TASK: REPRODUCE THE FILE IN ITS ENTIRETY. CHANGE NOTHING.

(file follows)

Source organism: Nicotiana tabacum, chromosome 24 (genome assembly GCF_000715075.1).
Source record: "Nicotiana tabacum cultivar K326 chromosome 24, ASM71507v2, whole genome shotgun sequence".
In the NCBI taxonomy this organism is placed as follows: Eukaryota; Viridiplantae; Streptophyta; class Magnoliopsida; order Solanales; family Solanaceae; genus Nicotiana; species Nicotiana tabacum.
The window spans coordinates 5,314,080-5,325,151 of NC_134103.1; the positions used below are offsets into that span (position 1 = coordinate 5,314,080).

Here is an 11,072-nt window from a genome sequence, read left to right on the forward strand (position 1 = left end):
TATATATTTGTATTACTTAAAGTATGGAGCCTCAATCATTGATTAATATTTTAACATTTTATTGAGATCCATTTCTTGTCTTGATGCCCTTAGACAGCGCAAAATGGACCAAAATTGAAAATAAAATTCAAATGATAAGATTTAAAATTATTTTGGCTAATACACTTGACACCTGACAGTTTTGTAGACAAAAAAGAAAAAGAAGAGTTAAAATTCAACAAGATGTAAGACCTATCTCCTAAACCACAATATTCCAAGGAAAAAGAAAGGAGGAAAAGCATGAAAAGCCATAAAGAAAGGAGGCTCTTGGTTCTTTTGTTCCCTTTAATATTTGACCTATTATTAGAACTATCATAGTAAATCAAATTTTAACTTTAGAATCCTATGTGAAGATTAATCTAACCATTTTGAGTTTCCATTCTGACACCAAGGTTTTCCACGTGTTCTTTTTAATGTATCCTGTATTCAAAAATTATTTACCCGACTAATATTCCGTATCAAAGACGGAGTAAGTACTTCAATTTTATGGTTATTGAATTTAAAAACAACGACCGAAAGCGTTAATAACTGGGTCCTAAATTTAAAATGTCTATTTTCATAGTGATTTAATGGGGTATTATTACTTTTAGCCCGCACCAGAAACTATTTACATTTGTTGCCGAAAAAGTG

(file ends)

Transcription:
Source organism: Nicotiana tabacum, chromosome 24 (genome assembly GCF_000715075.1).
Source record: "Nicotiana tabacum cultivar K326 chromosome 24, ASM71507v2, whole genome shotgun sequence".
In the NCBI taxonomy this organism is placed as follows: Eukaryota; Viridiplantae; Streptophyta; class Magnoliopsida; order Solanales; family Solanaceae; genus Nicotiana; species Nicotiana tabacum.
The window spans coordinates 5,314,080-5,325,151 of NC_134103.1; the positions used below are offsets into that span (position 1 = coordinate 5,314,080).

Here is an 11,072-nt window from a genome sequence, read left to right on the forward strand (position 1 = left end):
TATATATTTGTATTACTTAAAGTATGGAGCCTCAATCATTGATTAATATTTTAACATTTTATTGAGATCCATTTCTTGTCTTGATGCCCTTAGACAGCGCAAAATGGACCAAAATTGAAAATAAAATTCAAATGATAAGATTTAAAATTATTTTGGCTAATACACTTGACACCTGACAGTTTTGTAGACAAAAAAGAAAAAGAAGAGTTAAAATTCAACAAGATGTAAGACCTATCTCCTAAACCACAATATTCCAAGGAAAAAGAAAGGAGGAAAAGCATGAAAAGCCATAAAGAAAGGAGGCTCTTGGTTCTTTTGTTCCCTTTAATATTTGACCTATTATTAGAACTATCATAGTAAATCAAATTTTAACTTTAGAATCCTATGTGAAGATTAATCTAACCATTTTGAGTTTCCATTCTGACACCAAGGTTTTCCACGTGTTCTTTTTAATGTATCCTGTATTCAAAAATTATTTACCCGACTAATATTCCGTATCAAAGACGGAGTAAGTACTTCAATTTTATGGTTATTGAATTTAAAAACAACGACCGAAAGCGTTAATAACTGGGTCCTAAATTTAAAATGTCTATTTTCATAGTGATTTAATGGGGTATTATTACTTTTAGCCCGCACCAGAAACTATTTACATTTGTTGCCGAAAAAGTG